To honor the legacy of American fitness guru Jack LaLanne, who died at the age of 96 on January 23, US fitness and health magazine Self reports on the five essential truths of the "Godfather of Fitness."
LaLanne, a brawny showman who towed boats while swimming handcuffed to encourage Americans to get healthy, brought the concept of daily exercise to the American masses long before it became the norm. He opened what was believed to have been America's first fitness club, in Oakland, California, in 1936. He invented much of the exercise equipment seen in today's gyms, including leg extensions and cable-pulley systems. Jumping jacks? Named after LaLanne himself. Last year, LaLanne released a new book titled Live Young Forever, in which he discussed how he stays healthy and active in his twilight years.
According to Self, the LaLanne legacy includes the following five pointers:
1. Pump iron: When LaLanne came onto the scene, lifting weights was relegated to bodybuilders. "But through his fitness clubs and TV show, he helped Americans realize that strength training isn't just about baby oil and bulging biceps," writes Self. Rather, pumping iron stabilizes joints, boosts metabolism, burns more fat, and keeps you healthier, longer.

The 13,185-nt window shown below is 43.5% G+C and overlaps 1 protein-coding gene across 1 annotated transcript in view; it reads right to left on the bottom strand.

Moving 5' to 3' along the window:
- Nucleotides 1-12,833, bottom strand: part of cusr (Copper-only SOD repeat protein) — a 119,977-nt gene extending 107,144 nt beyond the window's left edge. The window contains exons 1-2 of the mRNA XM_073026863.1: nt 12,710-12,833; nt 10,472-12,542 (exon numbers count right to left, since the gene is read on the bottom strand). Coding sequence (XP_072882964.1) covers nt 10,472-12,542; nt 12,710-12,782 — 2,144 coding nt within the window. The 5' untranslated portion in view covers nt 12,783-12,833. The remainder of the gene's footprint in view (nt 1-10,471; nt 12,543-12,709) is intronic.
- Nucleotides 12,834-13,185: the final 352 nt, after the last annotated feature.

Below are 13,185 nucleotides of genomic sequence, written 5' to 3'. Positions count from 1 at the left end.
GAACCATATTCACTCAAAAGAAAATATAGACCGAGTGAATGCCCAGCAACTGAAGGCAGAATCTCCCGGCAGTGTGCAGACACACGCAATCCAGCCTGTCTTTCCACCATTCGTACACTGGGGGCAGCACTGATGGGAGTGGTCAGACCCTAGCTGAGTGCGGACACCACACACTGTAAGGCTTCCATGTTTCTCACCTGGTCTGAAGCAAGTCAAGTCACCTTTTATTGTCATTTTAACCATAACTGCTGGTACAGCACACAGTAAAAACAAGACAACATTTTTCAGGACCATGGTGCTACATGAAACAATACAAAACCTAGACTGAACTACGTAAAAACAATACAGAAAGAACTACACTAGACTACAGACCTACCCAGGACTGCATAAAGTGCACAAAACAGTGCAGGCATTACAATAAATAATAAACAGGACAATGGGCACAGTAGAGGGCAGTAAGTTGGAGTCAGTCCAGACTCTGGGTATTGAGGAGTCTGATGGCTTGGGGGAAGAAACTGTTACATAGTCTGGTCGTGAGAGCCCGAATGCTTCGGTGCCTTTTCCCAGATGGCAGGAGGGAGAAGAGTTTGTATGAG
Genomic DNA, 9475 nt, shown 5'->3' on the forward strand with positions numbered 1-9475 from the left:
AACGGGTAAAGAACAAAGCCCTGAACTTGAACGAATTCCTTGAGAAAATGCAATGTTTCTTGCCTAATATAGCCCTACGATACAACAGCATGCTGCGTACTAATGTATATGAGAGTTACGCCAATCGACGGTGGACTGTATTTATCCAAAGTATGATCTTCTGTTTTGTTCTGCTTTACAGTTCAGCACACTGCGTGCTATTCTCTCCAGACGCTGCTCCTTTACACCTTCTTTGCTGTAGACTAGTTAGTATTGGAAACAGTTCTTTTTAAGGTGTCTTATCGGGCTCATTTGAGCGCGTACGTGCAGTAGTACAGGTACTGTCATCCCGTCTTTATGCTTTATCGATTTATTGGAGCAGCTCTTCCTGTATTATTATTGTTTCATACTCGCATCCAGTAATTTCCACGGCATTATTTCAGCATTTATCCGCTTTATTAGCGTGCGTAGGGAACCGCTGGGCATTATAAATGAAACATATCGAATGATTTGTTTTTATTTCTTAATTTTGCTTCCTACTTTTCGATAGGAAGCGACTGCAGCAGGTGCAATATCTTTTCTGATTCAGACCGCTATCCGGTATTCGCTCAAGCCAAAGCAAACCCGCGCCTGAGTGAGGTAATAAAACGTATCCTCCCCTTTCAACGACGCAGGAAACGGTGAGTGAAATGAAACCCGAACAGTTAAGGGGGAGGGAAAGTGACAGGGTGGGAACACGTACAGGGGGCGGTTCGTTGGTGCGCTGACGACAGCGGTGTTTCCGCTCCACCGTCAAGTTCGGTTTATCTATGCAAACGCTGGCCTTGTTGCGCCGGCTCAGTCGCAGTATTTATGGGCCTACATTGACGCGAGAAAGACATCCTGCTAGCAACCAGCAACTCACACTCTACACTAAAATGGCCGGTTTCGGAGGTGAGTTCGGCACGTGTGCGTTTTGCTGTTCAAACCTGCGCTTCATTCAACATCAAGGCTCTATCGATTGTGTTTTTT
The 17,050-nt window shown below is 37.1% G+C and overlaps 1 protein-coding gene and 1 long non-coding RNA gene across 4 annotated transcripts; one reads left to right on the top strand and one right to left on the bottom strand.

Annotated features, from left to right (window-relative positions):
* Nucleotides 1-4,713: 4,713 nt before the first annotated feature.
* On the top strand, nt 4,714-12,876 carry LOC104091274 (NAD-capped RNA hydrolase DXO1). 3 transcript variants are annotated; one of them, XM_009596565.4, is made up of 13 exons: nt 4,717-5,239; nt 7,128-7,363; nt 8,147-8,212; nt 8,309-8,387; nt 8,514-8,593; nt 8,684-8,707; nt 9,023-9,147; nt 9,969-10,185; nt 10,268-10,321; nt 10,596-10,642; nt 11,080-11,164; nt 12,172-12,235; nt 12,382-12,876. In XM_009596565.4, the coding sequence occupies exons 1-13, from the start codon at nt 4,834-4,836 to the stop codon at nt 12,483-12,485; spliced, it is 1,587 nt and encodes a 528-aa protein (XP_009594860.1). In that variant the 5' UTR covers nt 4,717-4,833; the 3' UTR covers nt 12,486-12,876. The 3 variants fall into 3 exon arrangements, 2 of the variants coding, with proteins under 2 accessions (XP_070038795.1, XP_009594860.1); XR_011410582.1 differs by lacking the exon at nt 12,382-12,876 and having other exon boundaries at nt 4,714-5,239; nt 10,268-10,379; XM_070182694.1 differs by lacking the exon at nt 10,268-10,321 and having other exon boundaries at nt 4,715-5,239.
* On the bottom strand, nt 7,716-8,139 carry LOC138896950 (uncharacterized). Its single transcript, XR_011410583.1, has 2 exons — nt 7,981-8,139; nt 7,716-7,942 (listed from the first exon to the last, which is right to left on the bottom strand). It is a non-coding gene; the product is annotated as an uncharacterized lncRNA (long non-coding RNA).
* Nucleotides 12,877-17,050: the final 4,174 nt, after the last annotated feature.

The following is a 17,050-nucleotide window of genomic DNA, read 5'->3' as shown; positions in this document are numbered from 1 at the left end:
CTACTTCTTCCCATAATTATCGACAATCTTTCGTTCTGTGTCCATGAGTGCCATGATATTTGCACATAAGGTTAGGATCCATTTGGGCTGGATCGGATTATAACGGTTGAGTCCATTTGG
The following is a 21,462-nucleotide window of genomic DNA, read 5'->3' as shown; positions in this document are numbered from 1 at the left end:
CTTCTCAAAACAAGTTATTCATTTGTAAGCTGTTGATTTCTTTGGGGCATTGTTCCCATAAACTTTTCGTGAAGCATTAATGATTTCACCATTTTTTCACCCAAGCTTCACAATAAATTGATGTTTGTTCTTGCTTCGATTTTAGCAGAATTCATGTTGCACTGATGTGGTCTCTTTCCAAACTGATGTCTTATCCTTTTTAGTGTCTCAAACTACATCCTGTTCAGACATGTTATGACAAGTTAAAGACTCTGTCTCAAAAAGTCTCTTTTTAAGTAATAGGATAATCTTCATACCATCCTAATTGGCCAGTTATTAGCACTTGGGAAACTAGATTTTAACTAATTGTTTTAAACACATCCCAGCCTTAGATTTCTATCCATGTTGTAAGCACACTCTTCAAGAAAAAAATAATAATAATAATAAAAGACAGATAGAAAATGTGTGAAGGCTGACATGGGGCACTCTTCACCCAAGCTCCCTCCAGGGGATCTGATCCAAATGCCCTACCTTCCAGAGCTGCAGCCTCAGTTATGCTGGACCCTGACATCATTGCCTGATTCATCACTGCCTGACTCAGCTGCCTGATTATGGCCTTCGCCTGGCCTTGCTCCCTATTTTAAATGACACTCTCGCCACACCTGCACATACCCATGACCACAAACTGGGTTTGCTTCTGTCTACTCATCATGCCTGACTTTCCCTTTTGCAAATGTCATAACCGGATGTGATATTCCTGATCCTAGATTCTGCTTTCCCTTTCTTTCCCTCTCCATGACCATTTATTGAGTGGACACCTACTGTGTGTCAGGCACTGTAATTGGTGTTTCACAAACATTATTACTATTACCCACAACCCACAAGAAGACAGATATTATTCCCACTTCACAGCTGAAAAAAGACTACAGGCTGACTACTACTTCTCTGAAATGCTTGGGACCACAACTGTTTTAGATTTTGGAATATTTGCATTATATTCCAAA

2. Eat a high-fiber diet: "What I do today, I am wearing tomorrow," LaLanne once said, reported in the article. "If I put inferior foods in my body today, I'm going to be inferior tomorrow, it's that simple.'"
3. Ladies, this includes you too: Before Jane Fonda, LaLanne was encouraging women to the hit the gym, back when most health clubs catered only to men.
4. Challenge yourself: At age 42, LaLanne did a record 1,033 pushups in 23 minutes. That swim while reportedly towing 10 boats carrying 77 people? LaLanne was 66 years old.
5. Scales are not an accurate measure of fitness: The better gauge is how your clothes fit, how strong and fit you are, and how you feel, cites the magazine.